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Coriolis effect can stabilise plasma in fusion reactors

Coriolis effect can stabilise plasma in fusion reactors thumbnail

Researchers at Centrum Wiskunde & Informatica (CWI) and at FOM Institute for fundamental energy research DIFFER discovered that the Coriolis effect can help stabilise the plasma in nuclear fusion experiments. The same effect that causes wind vortices on the rotating Earth can help reach a better confinement of the plasma in a fusion reactor. Researcher Willem Haverkort (CWI/DIFFER) defends his PhD thesis on this topic at Eindhoven University of Technology on 21 March 2013.

Stabilising the plasma

In his PhD research, Haverkort analysed the effect that rotation has on the stability of plasmas. In order to tame nuclear fusion and produce net energy from this process, the plasma in a reactor must be heated to over 100 million degrees. No material can withstand those temperatures, so fusion researchers confine the plasma using strong magnetic fields. The plasma often rotates at appreciable speeds. Haverkort used advanced mathematical analyses and numerical simulations to determine the effect of different forms of rotation on the plasma stability.

One of Haverkort’s results is that a specific form of rotation has a stabilising effect on the plasma. If the rotation decreases from the centre of the plasma towards the edge, the so-called Coriolis effect can stabilise instabilities in the plasma. This effect bends the trajectory of objects moving in a rotating system. In our atmosphere, it causes streams of air to the north of the equator to veer in a different direction than air currents south of the equator. In a plasma, the stabilising effect helps reach a higher energy output and lowers the chance of disturbances in the fusion plasma.


Fusion as an energy source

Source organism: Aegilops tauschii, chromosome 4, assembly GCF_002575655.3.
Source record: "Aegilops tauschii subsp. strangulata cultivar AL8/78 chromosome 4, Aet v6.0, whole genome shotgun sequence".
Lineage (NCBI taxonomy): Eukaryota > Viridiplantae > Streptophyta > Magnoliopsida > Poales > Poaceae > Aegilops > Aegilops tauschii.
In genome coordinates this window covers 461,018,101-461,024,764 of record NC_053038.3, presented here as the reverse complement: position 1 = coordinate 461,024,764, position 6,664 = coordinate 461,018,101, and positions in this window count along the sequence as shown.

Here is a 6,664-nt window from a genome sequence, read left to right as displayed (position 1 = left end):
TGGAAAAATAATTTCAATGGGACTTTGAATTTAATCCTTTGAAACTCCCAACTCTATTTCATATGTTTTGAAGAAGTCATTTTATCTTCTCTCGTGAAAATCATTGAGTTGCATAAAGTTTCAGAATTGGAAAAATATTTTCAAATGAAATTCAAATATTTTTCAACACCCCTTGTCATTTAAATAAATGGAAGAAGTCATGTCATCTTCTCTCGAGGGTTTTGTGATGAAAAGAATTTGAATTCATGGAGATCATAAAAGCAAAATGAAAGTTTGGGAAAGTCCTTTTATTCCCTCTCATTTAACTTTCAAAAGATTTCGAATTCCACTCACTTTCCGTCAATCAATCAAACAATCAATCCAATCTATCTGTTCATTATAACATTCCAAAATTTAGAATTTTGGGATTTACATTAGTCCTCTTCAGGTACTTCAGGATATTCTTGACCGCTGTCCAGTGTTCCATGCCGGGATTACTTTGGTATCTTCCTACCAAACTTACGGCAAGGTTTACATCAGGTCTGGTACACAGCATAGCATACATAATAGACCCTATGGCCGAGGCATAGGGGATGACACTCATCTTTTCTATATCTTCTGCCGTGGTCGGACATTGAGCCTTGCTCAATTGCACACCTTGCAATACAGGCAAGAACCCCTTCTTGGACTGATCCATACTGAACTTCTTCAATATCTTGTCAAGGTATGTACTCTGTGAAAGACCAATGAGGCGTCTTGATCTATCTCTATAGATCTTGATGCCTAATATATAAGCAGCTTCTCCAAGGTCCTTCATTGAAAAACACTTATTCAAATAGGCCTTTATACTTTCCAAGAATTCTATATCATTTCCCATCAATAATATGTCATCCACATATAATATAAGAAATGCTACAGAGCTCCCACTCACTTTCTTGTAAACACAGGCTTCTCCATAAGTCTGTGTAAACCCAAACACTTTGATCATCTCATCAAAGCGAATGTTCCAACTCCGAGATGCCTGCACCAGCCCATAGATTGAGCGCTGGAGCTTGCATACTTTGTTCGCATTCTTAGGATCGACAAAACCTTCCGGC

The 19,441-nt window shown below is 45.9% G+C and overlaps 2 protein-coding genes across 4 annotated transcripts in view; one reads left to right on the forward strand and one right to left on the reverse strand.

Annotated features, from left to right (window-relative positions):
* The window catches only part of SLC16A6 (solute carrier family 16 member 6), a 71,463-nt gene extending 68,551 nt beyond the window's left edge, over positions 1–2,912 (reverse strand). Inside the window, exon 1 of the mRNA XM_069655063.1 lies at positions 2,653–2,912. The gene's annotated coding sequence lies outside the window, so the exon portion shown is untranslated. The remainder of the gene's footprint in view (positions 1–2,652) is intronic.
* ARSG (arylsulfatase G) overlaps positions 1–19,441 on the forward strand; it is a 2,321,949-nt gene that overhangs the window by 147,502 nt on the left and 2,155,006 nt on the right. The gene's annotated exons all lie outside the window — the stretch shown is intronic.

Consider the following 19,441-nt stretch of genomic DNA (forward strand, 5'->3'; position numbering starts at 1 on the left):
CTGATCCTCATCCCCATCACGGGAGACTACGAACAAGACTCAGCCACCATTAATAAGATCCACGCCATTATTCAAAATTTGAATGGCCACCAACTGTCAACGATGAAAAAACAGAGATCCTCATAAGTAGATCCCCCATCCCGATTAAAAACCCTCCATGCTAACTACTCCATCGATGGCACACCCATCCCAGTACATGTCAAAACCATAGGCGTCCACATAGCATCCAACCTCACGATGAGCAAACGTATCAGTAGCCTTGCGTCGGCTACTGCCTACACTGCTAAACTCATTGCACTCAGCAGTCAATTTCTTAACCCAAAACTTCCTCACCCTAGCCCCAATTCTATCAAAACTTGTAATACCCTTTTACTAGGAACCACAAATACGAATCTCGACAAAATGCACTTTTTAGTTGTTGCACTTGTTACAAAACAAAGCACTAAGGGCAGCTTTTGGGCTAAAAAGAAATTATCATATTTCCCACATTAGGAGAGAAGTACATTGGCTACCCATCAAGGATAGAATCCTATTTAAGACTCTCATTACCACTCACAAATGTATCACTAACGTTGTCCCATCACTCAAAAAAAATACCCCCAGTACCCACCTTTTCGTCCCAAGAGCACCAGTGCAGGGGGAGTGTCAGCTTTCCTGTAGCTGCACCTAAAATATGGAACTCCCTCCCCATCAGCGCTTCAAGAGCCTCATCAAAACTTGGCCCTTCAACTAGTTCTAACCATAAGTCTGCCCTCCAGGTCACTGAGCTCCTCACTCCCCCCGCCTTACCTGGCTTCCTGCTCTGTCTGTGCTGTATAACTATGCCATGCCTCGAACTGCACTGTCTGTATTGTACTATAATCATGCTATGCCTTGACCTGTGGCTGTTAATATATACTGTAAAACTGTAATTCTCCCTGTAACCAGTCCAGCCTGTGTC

Nuclear fusion has the potential to be a limitless, clean and safe form of energy. The road to fusion contains many scientific and technological challenges. In the international ITER project, to which Haverkort’s research contributes, the EU, Japan, South Korea, China, India, the US and Russia work together to demonstrate the technical feasibility of fusion as an energy source. The ITER reactor, currently under construction in Cadarache in France, will be operational in 2020.



Fusion research is part of the research theme Energy at CWI. In this theme, the institute develops advanced software and mathematics to enable large-scale energy production from sustainable sources. CWI in Amsterdam works in close cooperation with the FOM Institute DIFFER, the Dutch institute for fundamental energy research and the national centre for fusion research. During his research, Haverkort was affiliated with both CWI and DIFFER. On 15 January 2013 he spoke about his research in the popular science tv show De Wereld Leert Door.


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5 Comments on "Coriolis effect can stabilise plasma in fusion reactors"

  1. Newfie on Wed, 20th Mar 2013 11:54 am 

    Fusion power is just ten years away. And it always will be…

  2. BillT on Wed, 20th Mar 2013 12:21 pm 

    More pigs at the government trough…

  3. DC on Wed, 20th Mar 2013 2:09 pm 

    Q/Nuclear fusion has the potential to be a limitless, clean and safe form of energy

    This trope persists only because the number of operational fusion power stations to disprove is exactly,let me check…..ZERO.

    Fusion is neither limitless, or clean, or safe. At best it would *slightly* less dirty, and safe? Who knows, no one does. Just because it looks safe in theory and or on paper, means nothing. The nuclear industry today insists it fission reactors are ‘safe’ also, when they are clearly nothing remotely of the sort.

  4. FoxV on Wed, 20th Mar 2013 6:16 pm 

    I’m just waiting for the day they start saying “Too cheap to meter”.

  5. Arthur on Wed, 20th Mar 2013 7:57 pm 

    I know a few of these institutions mentioned from the inside. Here is a guy who sat behind a table for four years and produced a mathematical model.

    “Fusion power is just ten years away.”

    According to Haverkort (end video) the Iter reactor will be ready by 2020 and in **2030** the first plasma experiments are expected to commence. No hurry here. The challenge is and has been for 50-60 years to keep 1 gram of plasma of 150 million degrees Kelvin captured by magnets, in order to prevent it from touching the vessel walls.

    In unrelated news, in the Netherlands there is an outright run going on for solar panels, since the price of a solar kwh has now come down to 7 cent, in contrast to the 23 cent from the grid. Payback time solar installation now is 6 years or 8 years without subsidy. 12 panels cost 4500 euro, leading to sufficiency. And return on investment of 17%/years, far better than saving the money on a bank. There are now 100,000 ‘solar roofs’, with 6.9 million to go.

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